A NEW CUTTING EDGE DEVICE IS BEING USED BY THE MEDICAL STUDENTS AT QUEEN'S UNIVERSITY.
A NEW CUTTING EDGE
DEVICE IS BEING USED BY THE MEDICAL STUDENTS AT QUEEN'S UNIVERSITY.
ULTRASOUND SPECIALISTS HAVE NOW INCLUDED A NEW HAND HELD DEVICE - SMALL ENOUGH TO FIT IN YOUR POCKET - AS A PART OF THE NEW CURRICULUM.
NEWSWATCH'S MELISSA NAKHAVOLY REPORTS.
It looks like a smartphone...that
this new pocket size device can scan the body to speed up patient care.
Dr. Amer Johri has been working closely with the handheld ultrasound device for the past two years and has introduced the new gadget to the medical students at Queen's University.
"While you're assessing the patient you can take pictures of heart and get an idea of what the patient's condition is".
Margaret Casses is teaching students the new cardiovascular curriculum.
"They responded really well i think they like the idea of getting exposed early to this kind of technology. It was nice interacting with them because they were really amazed with how they could use bedside echo in clinical scenarios".
"It's important to note that this new cutting edge device is used to enhance patient care but by no means used to replace the larger ultrasound system."
"What it does is give you a quick look at an image of poorer quality than a larger scanner but the advantage is you can see things right away."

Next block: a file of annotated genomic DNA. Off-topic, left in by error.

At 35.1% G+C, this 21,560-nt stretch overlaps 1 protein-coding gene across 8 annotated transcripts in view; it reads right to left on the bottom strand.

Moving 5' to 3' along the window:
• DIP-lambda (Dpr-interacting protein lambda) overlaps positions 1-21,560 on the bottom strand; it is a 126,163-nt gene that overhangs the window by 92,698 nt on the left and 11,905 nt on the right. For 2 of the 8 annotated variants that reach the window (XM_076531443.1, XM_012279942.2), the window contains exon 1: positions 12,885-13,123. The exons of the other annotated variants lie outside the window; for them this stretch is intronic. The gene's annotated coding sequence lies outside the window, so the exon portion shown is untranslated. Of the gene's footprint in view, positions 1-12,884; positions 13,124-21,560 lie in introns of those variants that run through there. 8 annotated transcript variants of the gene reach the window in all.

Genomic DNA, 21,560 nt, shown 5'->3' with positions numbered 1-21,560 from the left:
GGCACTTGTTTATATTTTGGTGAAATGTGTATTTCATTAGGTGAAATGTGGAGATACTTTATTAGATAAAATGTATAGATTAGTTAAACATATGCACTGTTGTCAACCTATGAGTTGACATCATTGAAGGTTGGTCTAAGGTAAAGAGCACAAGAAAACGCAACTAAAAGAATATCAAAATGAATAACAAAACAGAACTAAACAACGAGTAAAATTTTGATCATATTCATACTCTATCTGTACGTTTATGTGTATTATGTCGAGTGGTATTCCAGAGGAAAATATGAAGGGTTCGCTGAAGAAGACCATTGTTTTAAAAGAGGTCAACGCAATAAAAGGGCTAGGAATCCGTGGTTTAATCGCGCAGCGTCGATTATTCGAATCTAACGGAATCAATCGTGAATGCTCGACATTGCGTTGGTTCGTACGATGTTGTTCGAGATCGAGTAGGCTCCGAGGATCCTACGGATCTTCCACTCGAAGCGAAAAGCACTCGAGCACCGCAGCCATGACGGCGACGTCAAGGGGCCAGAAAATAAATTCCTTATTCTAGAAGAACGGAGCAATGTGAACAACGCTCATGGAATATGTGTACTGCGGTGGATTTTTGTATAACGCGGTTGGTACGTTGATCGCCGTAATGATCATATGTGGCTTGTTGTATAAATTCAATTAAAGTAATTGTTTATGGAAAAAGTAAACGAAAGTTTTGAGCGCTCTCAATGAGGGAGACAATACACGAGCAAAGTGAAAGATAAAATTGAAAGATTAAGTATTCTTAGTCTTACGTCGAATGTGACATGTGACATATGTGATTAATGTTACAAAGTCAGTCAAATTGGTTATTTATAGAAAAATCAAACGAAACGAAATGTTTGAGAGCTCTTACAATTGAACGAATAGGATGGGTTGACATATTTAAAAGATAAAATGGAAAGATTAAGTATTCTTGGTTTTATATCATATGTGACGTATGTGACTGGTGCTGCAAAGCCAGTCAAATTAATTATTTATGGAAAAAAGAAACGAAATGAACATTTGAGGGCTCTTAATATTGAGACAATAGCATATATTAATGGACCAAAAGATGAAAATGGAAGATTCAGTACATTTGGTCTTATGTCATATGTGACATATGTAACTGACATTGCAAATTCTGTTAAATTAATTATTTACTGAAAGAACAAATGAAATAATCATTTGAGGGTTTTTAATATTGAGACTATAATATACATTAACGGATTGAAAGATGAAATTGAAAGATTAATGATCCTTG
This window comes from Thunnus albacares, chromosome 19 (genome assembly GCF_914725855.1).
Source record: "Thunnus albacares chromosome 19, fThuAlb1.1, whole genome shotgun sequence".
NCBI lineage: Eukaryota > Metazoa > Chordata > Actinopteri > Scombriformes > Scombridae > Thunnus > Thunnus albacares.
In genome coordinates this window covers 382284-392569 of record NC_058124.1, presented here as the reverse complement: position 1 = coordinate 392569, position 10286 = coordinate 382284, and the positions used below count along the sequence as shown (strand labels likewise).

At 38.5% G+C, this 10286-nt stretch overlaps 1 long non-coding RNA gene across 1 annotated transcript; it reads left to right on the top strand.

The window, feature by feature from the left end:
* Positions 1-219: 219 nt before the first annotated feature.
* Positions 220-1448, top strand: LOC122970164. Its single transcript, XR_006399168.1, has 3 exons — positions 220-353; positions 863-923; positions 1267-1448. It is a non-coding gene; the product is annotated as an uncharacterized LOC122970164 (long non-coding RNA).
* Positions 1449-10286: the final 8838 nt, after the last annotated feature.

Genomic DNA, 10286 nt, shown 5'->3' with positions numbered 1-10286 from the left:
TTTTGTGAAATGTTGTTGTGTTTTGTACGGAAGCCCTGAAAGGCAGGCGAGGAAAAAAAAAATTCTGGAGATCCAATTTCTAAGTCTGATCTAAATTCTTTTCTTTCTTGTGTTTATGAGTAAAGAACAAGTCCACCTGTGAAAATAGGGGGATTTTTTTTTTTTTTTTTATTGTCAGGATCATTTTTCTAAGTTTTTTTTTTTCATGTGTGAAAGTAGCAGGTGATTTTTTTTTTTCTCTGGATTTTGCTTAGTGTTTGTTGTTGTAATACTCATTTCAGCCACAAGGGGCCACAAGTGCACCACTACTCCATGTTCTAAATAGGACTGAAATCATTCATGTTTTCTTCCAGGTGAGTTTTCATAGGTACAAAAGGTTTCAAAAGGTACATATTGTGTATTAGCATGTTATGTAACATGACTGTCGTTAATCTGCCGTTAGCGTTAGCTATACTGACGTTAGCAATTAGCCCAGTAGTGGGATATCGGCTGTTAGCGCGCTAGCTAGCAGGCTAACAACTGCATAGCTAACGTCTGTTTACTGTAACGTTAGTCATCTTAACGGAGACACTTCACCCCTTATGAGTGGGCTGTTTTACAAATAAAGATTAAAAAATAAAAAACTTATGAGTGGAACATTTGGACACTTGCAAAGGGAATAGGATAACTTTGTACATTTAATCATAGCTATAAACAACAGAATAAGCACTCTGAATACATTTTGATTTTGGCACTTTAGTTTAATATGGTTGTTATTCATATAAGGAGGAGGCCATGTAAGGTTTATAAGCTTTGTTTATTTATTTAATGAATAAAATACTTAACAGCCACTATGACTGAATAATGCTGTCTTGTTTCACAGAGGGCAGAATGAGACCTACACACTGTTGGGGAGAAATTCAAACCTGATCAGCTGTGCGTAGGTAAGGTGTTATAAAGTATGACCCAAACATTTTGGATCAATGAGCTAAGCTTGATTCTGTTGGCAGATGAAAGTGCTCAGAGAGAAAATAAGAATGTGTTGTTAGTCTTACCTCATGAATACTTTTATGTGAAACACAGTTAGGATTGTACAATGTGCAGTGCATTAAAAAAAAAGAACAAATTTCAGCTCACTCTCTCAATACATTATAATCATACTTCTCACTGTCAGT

"The thing is you have to have trained individuals to actually use this technology and I've seen cases - it's dangerous if an individual feels or thinks that they're comfortable with kind of technology but they're not really well trained to know what they're looking for."
This kind of technology doesn't come cheap. The price tag for this technological advancement ranges around the 8000-dollar mark... a price which Johri feels is neccesary to pay to support an innovative approach to the future of medicine.
"Other medical schools have heard about the work we are doing at Queen's and I've periodically been getting calls from Program Directors out west and out east trying to find out about this technology and how we employ it at Queen's"
The next step now for Dr. Johri and his team is to present information on his medical work at the upcoming Canadian Cardiovascular Congress.
Melissa Nakhavoly, CKWS Newswatch.